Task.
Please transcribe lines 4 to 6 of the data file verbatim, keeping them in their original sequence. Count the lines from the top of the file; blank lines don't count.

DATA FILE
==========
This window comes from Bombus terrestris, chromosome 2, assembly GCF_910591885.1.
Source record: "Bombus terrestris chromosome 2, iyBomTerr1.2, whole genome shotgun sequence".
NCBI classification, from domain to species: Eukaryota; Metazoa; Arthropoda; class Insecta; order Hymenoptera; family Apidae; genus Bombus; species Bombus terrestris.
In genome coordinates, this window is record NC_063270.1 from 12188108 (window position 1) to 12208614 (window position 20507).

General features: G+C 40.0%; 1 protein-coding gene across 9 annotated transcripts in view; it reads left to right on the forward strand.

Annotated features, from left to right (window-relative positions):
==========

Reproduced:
In genome coordinates, this window is record NC_063270.1 from 12188108 (window position 1) to 12208614 (window position 20507).

General features: G+C 40.0%; 1 protein-coding gene across 9 annotated transcripts in view; it reads left to right on the forward strand.

Annotated features, from left to right (window-relative positions):